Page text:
About the BookScience Fiction (SF) suggests a hybrid form of novel, partaking of both ordinary fiction and elements of science. One of the unacknowledged pleasures of reading SF is that it challenges readers to decide whether what they are reading is within the bounds of the possible. The degree of a willing suspension of disbelief varies from one novel to another.
In its initial phase, SF was criticised as a brash, emotionally dry, and a commercial form which appeared in pulp magazines but today it is an established genre of fiction. Readers from different spheres of life are turning to it as an important "sign of times". The supreme blend of fantasy and reality as exhibited by H.G. Wells is luring more and more readers.
The purpose of Science Fiction: Fantasy and Reality is to explore the relationship between fantasy and reality in the major British SF from 1890 to 1970 in their diverse manifestations. An attempt has been made to find answers to the following key questions: 1) Why does a writer create fantasy? 2) How does a writer make fantasy acceptable to the readers? and 3) What is a writer's approach to reality? In answering these questions, the works of major SF writers like H.G. Wells, Olaf Stapledon, Aldous Huxley, George Orwell and Arthur C. Clarke among others have been analysed. The book will prove extremely useful to the students and teachers of SF and researchers in this field.About the Author/sRatnakar D. Bhelkar is the recipient of Madhaorao Chandorkar Gold Medal, XII All India English Teachers’ Conference Prize for topping M.A. in English, in 1985, Nagpur University, Nagpur. He teaches Romantic Poetry, Victorian Fiction, Modern Poetry, Modern Fiction at undergraduate and postgraduate levels; Research Methodology to M.Phil. students and guides research students. He is bilingual, writes in Marathi and English and translates from both the languages.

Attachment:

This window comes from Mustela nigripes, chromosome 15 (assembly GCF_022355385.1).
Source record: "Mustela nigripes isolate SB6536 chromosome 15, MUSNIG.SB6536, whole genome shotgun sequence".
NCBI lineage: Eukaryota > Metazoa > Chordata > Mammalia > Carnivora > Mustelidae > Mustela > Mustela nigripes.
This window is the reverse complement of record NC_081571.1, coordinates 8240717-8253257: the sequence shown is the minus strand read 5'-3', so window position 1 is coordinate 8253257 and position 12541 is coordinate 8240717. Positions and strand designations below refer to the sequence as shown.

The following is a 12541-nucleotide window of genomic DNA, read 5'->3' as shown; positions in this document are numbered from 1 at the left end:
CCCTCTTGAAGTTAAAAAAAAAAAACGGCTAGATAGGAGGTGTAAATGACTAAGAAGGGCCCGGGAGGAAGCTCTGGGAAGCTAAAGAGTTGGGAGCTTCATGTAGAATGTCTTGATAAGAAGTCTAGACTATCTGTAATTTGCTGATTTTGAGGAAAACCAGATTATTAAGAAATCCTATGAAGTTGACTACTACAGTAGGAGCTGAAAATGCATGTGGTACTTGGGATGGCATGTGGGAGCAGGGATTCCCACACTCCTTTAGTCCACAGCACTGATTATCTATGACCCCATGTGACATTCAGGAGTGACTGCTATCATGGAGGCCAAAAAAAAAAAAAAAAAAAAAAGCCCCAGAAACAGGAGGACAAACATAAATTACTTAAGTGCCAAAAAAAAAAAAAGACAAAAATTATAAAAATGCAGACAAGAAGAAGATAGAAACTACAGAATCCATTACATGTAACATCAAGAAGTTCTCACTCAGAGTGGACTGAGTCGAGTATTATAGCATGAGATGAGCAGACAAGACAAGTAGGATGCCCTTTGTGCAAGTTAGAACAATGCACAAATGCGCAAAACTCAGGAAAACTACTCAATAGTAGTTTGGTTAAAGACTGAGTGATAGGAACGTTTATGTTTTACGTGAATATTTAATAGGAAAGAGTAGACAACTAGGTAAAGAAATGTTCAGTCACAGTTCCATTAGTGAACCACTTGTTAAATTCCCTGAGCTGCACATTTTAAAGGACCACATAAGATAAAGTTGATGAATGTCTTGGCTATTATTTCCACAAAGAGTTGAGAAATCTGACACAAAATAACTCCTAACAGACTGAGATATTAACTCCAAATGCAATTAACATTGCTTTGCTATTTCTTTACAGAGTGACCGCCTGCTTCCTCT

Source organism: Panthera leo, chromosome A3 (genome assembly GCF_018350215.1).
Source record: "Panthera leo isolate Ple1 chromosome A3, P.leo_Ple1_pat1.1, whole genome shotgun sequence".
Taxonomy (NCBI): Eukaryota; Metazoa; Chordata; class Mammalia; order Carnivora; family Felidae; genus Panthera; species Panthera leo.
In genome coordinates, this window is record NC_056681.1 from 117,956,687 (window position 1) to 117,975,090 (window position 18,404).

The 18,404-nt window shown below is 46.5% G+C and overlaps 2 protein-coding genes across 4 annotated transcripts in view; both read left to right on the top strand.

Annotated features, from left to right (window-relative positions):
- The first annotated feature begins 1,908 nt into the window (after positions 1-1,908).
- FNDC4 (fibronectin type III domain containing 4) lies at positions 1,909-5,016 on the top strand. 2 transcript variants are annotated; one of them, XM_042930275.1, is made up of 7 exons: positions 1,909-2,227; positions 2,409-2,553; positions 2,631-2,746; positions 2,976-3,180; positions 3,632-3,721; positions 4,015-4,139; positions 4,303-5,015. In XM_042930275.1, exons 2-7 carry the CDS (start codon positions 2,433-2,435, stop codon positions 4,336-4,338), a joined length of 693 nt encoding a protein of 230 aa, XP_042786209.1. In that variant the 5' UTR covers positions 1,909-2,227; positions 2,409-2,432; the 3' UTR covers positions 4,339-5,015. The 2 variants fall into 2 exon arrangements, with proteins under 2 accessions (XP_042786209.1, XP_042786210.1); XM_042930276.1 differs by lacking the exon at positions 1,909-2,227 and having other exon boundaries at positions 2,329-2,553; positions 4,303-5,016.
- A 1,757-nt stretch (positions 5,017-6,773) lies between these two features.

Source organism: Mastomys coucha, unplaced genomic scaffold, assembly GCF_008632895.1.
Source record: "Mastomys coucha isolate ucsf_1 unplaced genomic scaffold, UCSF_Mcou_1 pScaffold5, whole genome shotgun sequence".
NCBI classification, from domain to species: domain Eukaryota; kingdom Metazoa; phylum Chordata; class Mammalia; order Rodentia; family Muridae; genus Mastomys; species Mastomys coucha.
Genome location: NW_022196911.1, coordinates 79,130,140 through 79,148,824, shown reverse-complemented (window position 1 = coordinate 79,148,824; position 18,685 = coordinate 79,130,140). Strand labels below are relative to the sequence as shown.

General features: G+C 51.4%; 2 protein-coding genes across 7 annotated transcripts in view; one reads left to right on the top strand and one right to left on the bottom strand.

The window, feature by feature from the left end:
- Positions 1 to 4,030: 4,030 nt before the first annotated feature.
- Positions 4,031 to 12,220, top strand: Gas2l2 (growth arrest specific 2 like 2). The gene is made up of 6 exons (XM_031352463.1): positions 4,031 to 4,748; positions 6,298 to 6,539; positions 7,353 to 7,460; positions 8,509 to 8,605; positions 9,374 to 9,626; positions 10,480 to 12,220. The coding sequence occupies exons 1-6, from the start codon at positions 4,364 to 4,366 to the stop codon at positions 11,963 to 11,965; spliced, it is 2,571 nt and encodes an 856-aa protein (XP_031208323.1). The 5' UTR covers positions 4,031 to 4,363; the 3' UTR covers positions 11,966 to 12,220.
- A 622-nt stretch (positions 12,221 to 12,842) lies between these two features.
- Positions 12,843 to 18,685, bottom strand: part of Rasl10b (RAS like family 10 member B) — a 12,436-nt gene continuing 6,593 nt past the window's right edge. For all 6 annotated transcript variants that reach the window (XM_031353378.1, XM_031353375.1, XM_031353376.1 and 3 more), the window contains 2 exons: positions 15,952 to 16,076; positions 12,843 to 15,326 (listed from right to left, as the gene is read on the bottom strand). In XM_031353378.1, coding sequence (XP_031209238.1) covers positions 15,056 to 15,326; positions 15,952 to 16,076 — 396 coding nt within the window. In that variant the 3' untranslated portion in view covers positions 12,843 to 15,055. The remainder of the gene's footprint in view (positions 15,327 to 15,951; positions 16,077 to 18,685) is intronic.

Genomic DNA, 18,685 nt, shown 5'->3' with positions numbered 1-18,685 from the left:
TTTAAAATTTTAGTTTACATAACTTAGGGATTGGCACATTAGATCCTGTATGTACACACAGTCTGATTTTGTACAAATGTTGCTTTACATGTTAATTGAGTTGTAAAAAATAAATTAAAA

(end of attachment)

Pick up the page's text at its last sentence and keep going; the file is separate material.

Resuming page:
He has published Rangdhoon: Saj and Gaj, edited (criticism on paintings); Kanpa Ani Prandhoon (a collection of poems) and Jatau Ani Etar Katha (a collection of short stories).
He is the editor of Voice of Saint Tukdoji (a Quarterly in English), a magazine of international circulation. At present he is engaged in working on Major UGC Research Project, “Translation of Grammgeeta: Analysis and Interpretation Panorama Beyond the Hills” which purports to investigate the nature of fantasy and reality in the British SF. His forthcoming publications are Paradha Ani Ayudha (a collection of poems), Chakrabalicha Pravas (a collection of prose-lyrics) and a collection of poems in English.